Google announces Fast Pair to speed up Bluetooth pairing for Android

Google has announced Fast Pair, an update to Bluetooth connectivity that speeds up the process of connecting a Bluetooth device -- such as headphones -- to an Android phone or tablet. It's an idea that's not entirely dissimilar to the technology used by Apple to connect AirPods to iPhones.

Using a combination of BLE (Bluetooth Low Energy) for advertising and discovery, and traditional Bluetooth for pairing, the focus is on speed and security. It's compatible with devices running Android 6.0 Marshmallow and above, and it's part of Google Play services 11.7+.

While this sounds great in principle, the success of Fast Pair is going to be reliant on manufacturers adopting the standards -- and it does nothing for the current breed of Bluetooth devices that's out there. As this is a newly announced technology, support is a little thin on the ground at the moment. Fast Pair works with Google Pixel Buds and Libratone's Q Adapt On-Ear, and the upcoming Plantronics Voyager 8200 series wireless headsets will also be compatible.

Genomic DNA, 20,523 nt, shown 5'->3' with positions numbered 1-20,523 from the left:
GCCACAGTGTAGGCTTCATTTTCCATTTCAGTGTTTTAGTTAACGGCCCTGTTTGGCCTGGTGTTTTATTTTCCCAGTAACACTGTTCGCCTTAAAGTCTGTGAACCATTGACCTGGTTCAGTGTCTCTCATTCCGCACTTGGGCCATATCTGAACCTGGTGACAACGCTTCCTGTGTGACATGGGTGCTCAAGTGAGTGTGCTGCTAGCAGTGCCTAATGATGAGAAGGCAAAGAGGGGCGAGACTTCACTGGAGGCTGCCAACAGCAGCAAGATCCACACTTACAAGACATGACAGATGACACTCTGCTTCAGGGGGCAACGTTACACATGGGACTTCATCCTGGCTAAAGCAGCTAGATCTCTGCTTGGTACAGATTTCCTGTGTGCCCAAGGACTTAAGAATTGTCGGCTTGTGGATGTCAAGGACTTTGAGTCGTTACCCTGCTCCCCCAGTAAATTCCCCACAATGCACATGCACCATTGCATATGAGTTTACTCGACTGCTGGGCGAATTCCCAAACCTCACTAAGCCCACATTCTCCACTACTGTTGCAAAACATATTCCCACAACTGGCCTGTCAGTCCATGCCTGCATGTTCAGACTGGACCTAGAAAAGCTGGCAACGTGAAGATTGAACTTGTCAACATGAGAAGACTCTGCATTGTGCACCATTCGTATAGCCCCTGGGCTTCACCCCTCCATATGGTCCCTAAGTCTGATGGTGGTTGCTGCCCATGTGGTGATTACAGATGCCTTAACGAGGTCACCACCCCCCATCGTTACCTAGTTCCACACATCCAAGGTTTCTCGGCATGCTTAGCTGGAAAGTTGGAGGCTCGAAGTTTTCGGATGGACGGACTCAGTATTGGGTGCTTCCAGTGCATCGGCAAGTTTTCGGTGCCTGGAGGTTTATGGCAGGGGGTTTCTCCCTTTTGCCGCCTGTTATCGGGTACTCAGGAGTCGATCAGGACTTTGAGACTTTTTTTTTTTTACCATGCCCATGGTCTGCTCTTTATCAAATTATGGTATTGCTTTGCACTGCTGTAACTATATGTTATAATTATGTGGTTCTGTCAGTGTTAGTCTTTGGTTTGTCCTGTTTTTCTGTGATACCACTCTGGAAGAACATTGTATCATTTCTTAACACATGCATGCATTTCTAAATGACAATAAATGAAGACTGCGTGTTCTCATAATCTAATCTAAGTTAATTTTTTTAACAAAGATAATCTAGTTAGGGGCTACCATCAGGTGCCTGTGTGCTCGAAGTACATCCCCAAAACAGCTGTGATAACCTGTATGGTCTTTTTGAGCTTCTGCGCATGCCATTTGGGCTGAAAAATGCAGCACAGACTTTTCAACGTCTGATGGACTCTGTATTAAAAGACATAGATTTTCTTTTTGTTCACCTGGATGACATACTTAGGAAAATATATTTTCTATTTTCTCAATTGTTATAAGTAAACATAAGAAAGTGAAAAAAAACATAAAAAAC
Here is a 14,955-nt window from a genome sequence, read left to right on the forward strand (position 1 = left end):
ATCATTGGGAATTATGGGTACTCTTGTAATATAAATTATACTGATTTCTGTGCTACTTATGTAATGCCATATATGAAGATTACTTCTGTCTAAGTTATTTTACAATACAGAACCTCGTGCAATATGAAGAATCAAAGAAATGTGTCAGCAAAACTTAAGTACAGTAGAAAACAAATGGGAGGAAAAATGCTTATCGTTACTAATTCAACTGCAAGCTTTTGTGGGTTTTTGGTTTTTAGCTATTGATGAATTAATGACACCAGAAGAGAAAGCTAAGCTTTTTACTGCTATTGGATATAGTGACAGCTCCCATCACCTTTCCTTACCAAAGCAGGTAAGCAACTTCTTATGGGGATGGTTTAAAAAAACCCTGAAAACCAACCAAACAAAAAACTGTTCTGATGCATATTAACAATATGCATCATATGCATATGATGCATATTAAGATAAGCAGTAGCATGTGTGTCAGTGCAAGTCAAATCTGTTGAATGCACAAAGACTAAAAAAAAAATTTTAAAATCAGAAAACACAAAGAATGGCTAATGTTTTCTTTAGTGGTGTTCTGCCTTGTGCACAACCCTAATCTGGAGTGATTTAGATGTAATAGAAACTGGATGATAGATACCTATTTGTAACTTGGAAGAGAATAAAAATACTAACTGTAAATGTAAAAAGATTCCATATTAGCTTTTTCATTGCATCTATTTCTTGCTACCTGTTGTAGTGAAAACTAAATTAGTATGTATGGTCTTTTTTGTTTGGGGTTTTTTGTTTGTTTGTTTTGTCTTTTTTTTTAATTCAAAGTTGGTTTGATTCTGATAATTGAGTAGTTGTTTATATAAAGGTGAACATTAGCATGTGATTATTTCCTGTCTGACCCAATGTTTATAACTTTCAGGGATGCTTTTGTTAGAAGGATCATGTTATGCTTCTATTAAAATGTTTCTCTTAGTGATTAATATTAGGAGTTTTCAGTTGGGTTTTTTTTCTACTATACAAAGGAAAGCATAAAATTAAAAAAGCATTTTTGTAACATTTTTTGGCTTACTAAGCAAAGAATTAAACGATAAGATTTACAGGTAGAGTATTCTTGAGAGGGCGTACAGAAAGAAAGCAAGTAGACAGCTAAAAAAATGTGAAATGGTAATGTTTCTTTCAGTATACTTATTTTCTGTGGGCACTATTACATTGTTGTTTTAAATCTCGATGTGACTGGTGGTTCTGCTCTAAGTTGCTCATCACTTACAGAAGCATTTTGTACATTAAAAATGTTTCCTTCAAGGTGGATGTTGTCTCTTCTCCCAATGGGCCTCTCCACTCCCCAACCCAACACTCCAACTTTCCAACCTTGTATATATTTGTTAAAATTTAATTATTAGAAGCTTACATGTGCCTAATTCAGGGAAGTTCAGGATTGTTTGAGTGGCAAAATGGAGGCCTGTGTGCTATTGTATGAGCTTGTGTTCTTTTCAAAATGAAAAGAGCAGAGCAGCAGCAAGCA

Google explains how the Fast Pair connection process works:

  1. Turn on a Fast Pair-enabled device and put it in pairing mode.
    • Android scans for BLE broadcasts in close proximity of the user's phone and discovers a Fast Pair packet (provided Bluetooth and Location is turned on).
    • This packet is sent to our servers to get back the device's product image, product name and companion app (if there is one).
  2. The user receives a high priority notification asking them to "Tap to pair" to the device. The notification contains the product name and image.
  3. When the user taps on the notification, we use classic Bluetooth to establish a connection.
  4. A success notification is shown which contains a link to download the companion app (if there is one).

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